Verification of Unusual Sight Record
For Utah

Rec. # 2013-46

Common name:

Glossy Ibis

Scientific name: Plegadis falcinellus
Date: 20 May 2013
Time: 1:05 PM
Length of time observed: 15 minutes
Number: 1
Age: Adult or subadult
Sex: Unknown
Location: Amalga Barrens (town of Amalga)
County: Cache
Distance to bird: ~60 feet
Optical equipment: Nikon 20x spotting scope
Weather: Sunny, breezy.
Light Conditions: Direct sunlight from almost straight overhead, slightly behind us.
Description:        Size of bird:  
(Description:)       Basic Shape:  
(Description:)  Overall Pattern:  
(Description:)            Bill Type:  
Field Marks and
Identifying Characteristics:
Easily identified as one of the two dark ibis species by distinctive shape; dark chestnut head and back with iridescent greenish-bronze wings; and long, decurved, relatively thick bill. See "similar species" and photos for separation from White-faced Ibis.
(see photos)
Song or call & method of delivery: None noticed.
Habitat: Shallow pool with emergent vegetation and adjacent mudflats at Amalga Barrens. This bird was alone (not with other ibis), but about 15 White-faced Ibis were seen nearby (about a quarter mile away).
Similar species and how
were they eliminated:
White-faced Ibis (or hybrid) is the only potential confusion species. This bird had grayish facial skin (completely lacking any pink, reddish, or purple) with a suffusion of pale blue that was most obvious and palest around the margins of the face, and with no white feathering at all around the face. Unlike some individuals, the pale blue border to the facial skin was not a completely distinct line, but rather a gradation of color and tone from the central facial skin. I believe this may be an indication of a less-than-adult bird, but it may also be just individual variation among adults. The powder blue border to the facial skin did not wrap behind the eye. The eyes were clearly dark, lacking any red, appearing black all lighting angles. Legs were a bit pinker than other Glossy Ibis I have seen, mostly a dull grayish pink with more obvious pink around the joints.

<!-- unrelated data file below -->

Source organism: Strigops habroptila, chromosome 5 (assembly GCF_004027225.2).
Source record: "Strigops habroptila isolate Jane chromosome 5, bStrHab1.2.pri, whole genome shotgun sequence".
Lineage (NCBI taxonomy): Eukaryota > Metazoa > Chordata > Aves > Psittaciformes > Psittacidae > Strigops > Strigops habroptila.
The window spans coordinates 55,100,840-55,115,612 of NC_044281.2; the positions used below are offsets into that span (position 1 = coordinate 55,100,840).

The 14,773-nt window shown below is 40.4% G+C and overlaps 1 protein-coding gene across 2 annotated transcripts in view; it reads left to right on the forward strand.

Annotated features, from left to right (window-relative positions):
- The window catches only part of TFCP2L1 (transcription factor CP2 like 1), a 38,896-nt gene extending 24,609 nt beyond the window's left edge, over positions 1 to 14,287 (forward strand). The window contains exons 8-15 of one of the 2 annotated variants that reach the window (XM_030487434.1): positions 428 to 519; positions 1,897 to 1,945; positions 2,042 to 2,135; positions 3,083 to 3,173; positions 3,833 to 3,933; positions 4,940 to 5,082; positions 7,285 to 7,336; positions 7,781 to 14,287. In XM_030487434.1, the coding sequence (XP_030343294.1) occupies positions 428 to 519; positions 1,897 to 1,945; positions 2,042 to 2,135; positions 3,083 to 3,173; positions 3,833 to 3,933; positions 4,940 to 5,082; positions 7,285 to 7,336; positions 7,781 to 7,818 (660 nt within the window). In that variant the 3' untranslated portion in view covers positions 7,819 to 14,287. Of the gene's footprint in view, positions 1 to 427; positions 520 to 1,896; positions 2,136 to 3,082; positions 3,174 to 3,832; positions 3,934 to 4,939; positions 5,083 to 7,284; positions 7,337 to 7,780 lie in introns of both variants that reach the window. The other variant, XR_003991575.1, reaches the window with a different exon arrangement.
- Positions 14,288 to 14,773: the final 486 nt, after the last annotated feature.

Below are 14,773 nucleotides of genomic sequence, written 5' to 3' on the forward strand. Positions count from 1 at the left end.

Previous experience with
this & similar species:
I have seen thousands of White-faced Ibis, mostly in Utah but also in California, Nebraska, Arizona, and Idaho. I have seen four other Glossy Ibis in Utah (see records 2008-14 and 2013-38, and another record just submitted [no number assigned yet]), plus a few more on a recent trip to North Carolina.
References consulted: None.
Description from: Photos and memory
Observer: Ryan O'Donnell
Observer's address: 1098 Crescent Dr
Observer's e-mail address: **
Other observers who independently identified this bird: Frank Howe and 16 participants on this field trip Frank and I co-led for the Great Salt Lake Bird Festival.
Date prepared: 24 May 2013
Additional material: photos (frame grab from video) submitted with record. Videos available upon request.
Additional_Comments: eBird checklist for this observation: